[0:07:39] Bianca Bates: Yeah, and I think learning is probably a great way to start that conversation. The reason we built 86 400 was for us to learn as a payment provider what putting our capability in a digital bank's hands could bring to market. So enabled with real time payments all of our digital capability as well as end to end payments, we wanted to see what a digital bank could look like, what great looks like, enabled by our solution. So we really did approach that as a learning what we did learn, and also 86 400 brought a lot of data and analytics to that solution. So really putting customers first, thinking about how they could utilize data to play experiences to consumers that were going to make them more financially healthy and help them live their lives every second of every day.
[0:08:39] Bianca Bates: So it was a huge, big learning. I think the things that we learned was that as a digital experience, putting everything together that we had delivered to them was pretty remarkable. Within minutes you could be on boarded as a customer, have a digital card issued and be transacting pretty much within six minutes. And so we were really proud of looking at all the capability we built and how that could be played up.
[0:09:11] Bianca Bates: So I think that was a great learning experience for us. I think one of the big learnings out of 86 400 was getting the simple things right for consumers was really what they were looking for. And I think that applies to Cuscal as well. Like getting the basics right is what's important to our clients. But also from a banking perspective, same goes for that.
[0:09:39] Dexter Cousins: What really amazed me was the kind of the reaction to the sale to NAB because what you've talked about there is possibly, if the HBR heard about it, a kind of standout use case of internal innovation being successful and actually returning on investment for shareholders turned into this kind of abject failure of banks, they don't work and all this other stuff. It's kind of amazing, right, that it gets turned up.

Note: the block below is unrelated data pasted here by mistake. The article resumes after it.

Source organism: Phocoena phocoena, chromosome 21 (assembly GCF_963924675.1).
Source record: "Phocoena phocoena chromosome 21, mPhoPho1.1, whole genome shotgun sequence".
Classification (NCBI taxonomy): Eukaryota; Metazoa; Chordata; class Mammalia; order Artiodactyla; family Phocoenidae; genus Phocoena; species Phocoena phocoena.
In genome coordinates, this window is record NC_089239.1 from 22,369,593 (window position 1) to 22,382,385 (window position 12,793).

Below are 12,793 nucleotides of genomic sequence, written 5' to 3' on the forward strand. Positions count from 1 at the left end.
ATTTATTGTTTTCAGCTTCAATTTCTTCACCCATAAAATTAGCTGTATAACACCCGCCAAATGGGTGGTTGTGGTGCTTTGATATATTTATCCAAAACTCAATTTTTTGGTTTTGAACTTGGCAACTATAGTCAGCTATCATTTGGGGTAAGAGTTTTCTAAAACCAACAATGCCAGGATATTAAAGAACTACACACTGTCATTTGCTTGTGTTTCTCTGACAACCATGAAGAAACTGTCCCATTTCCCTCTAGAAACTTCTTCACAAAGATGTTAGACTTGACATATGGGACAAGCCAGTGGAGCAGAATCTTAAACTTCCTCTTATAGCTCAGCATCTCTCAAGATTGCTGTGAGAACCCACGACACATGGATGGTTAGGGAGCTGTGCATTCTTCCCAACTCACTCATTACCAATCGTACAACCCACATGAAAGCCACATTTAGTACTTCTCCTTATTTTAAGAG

[0:10:17] Bianca Bates: Yeah. And then I think that story even continues when you think major banks dealing with legacy tech platforms, purchasing a digital bank that had already been live and now migrating customers onto that. So I think that story actually continues and we're really proudly still supporting you bank and those customers on the platform with all of our capabilities. So I think you're right and that story is going to continue.
[0:10:45] Bianca Bates: Yeah.
[0:10:46] Dexter Cousins: So, continuing the theme of innovation, you made a big announcement just a couple of weeks back, another really good friend of the show, Basic, and big news that you'd acquired them.
[0:11:00] Bianca Bates: We've for many, many years now believed that the intersection of payments, data and digital ID all coming together are the enablers of a truly remarkable bespoke customer experience. We've thought that for some time. We did a study tour to India pre COVID, where we could see that coming to life in the Indian market with a lot of super apps mainly. But generally speaking, amazing customer experiences. Helping people live their lives in a much easier, more efficient, healthy way, both financially and all aspects of your life. So for many years we've believed that the intersection of payments, data, digital ID could bring something really special to market.
[0:11:52] Bianca Bates: And so, as you know, we're very heavily focused on payments and have invested in innovation, are now the leaders. I think we're second behind CBA with volumes for MPP and connect half of the participants in the Australian market. So really heavily invested in payments. We have gone live with a CDR solution that brings some of our clients live for compliance activities for CDR. But the kind of capabilities from a CDR perspective that are going to bring great experience, customer experiences to life is something that we thought would probably take maybe two years for us to build and then obviously attract clients. And so we went to market looking for the best solution that had been built.
[0:12:42] Bianca Bates: And I think there's no doubt that Demir and Basic have delivered Australia's leading data solution. So putting together Cuscal and Basic we think is a really magical combination. I should say that whilst we have proceeded with that acquisition, demi did choose Cuscal as well. So he had probably many suitors and I think he saw the same magic that could be brought to life with payments and data. So I think it's a really great match.
[0:13:16] Bianca Bates: It's just started, but really excited to see what we can bring together.
[0:13:22] Dexter Cousins: So another thing that when it happened, I thought, yeah, this is like a marriage made in heaven is both Cuscal and Basic are so committed to supporting the fintech startup ecosystem and enabling those early ideas to actually get off the ground. So Basic with free access to their API and anybody with an idea and a business can go and plug in. Costcal has been really helping plug in the fintech startup ecosystem into the payments, rails and landscape.